We also ran to the beach and back two times, once in the late morning, once in the early evening, for a total of six miles, and we swam twice, too. Our Scotch Club has decided to run a 10K race as a team in September. The race is appropriately (for us) named the Trail to Ale, and there will be drinking when it’s over, so of course Brendan and I have been training as well as we can for it. We want to uphold the Scotch Club’s hoped-for reputation as badass drinkers who aren’t afraid to sweat. So we’ve been sweating a lot this summer. Running on the unshaded sidewalks of Portland is harder than running the wooded, soft dirt roads up here, even though our route up here is much hillier; I get winded easily when I overheat, and the sun feels hotter when it glances off asphalt, and the breeze isn’t nearly as cool down in town as it is in the mountains, even on the Eastern Prom, on the trail along the bay.

So we’ve made a little bit of progress in our speed and endurance during our sojourn here in the farmhouse. However, true to the Scotch Club’s unspoken motto, “Run then Drink,” we have not cut back on our nightly consumption of wine. Nor have we slacked off on our ability to enjoy and consume a certain quantity of food, which we view as our reward for all that exertion.

Just now, after our second run and swim of the day, we came home to a barking-mad Dingo, who is too old to keep up with us when we run, and who overheats easily on muggy days, but who can’t understand why he can’t be with us every second of his life. He was mollified by his dinner; he’s still cool and wet from his bath, napping soundly at my feet under the table. The sky is cloudy; a thunderstorm is on its way, maybe not until tomorrow, but we can already feel it.

Brendan is making another vegetable pasta, because all this running is making us crave carbohydrates, or something: this time, it’s leeks and spinach, both of which we happened to have in the vegetable drawer, so instead of going out, as we’d planned, we put on the well-worn Paolo Conte CD (he’s a gravel-voiced Italian crooner who I confess can make me swoon a little) and poured some ice-cold Albarino, and then I sat down to write this blog post even though I don’t have much to say except that it’s summer, and this is a hard-working but lovely one.

And Brendan is making dinner again, lucky me. First, he steamed an 11-ounce package of baby spinach briefly until it wilted. Meanwhile, he chopped three cloves of garlic and cleaned and chopped the bottom halves of three leeks. Then he chopped the spinach roughly. While the water for Le Veneziane fettuce heated, he sautéed the garlic in olive oil and butter, then added the leeks. When they were soft, he added the spinach with salt and pepper and red pepper flakes. After five minutes, he added another bit of butter and turned off the heat.

“This dish wants fat,” he says. “It’s rich. Do not skimp on the oil and butter.”

He’ll serve it with finely grated parmesan cheese and a simple salad with a vinaigrette. I’ll shuffle the two decks of cards, which I can do as fast and expertly as a Vegas dealer (apparently it’s because I’m a first-born, says Brendan, although why that is I have no idea), and we’ll deal out a game of Spite and Malice. The moon will rise, we’ll drink more wine, and then, by midnight, we’ll be sound asleep again.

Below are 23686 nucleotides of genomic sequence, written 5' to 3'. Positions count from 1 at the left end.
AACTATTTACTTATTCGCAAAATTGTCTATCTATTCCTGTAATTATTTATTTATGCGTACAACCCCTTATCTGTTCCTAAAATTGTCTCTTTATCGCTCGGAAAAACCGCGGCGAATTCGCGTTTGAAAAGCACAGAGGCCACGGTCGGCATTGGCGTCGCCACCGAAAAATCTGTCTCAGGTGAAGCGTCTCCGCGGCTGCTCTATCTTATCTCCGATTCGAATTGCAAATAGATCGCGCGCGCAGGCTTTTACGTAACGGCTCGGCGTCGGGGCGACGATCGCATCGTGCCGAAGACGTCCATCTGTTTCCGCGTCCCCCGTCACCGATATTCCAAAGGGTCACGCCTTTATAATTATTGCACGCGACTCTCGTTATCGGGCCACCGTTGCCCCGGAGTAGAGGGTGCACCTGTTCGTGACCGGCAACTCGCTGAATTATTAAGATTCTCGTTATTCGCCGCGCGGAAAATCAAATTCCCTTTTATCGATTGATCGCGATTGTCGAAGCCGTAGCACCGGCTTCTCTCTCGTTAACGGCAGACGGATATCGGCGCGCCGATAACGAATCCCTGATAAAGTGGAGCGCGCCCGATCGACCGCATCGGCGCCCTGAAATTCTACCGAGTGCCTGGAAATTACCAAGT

This summer feels like childhood again, back when school was out, and all I did was what I loved most: read, write, eat, swim, nap, laze around, and see friends. Tomorrow, our friends Emily and John are coming with their adorable two-year-old daughter, Tug, and the next day, Jami and her puggle, Sid, arrive, and although it’s supposed to rain while they’re here, there’s plenty to do inside in the summertime, especially with a two-year old and two dogs in the mix. We can drink cocktails, kibitz, play cards, cook, eat, and watch Tug, Sid, and Dingo all try to figure one another out. This will be fun.

I love thy rocks and rills, thy woods and templed hills

Yesterday, we came to New Hampshire for the weekend. I drove us here, because this is the summer when I will finally get my driver’s license – I am determined. I did all right, although I’m still fine-tuning my steering technique, and I got honked at in a roundabout for being daft. After being a passenger all my life, it’s refreshing to be honked at for being daft. For decades, I’ve made fun of other drivers from the safety of the passenger seat, exactly in the spirit of a non-soccer-playing fan opining on the World Cup. It served me right to be honked at. Once I’d threaded my way out of the roundabout, I pulled over to the right with my blinker on and let five cars go by me, feeling the presence of karma in the hot, humid air.

Finally, I pulled our old algae-colored Subaru into the spot in front of the barn, put the car in Park, and turned off the engine, having successfully completed the single longest drive (an hour and a half, with a quick stop at Hannaford, during which I practiced parking and unparking) of my life. Dingo mooed with excitement until we let him out of the car; this is his favorite place on earth, as far as we can tell.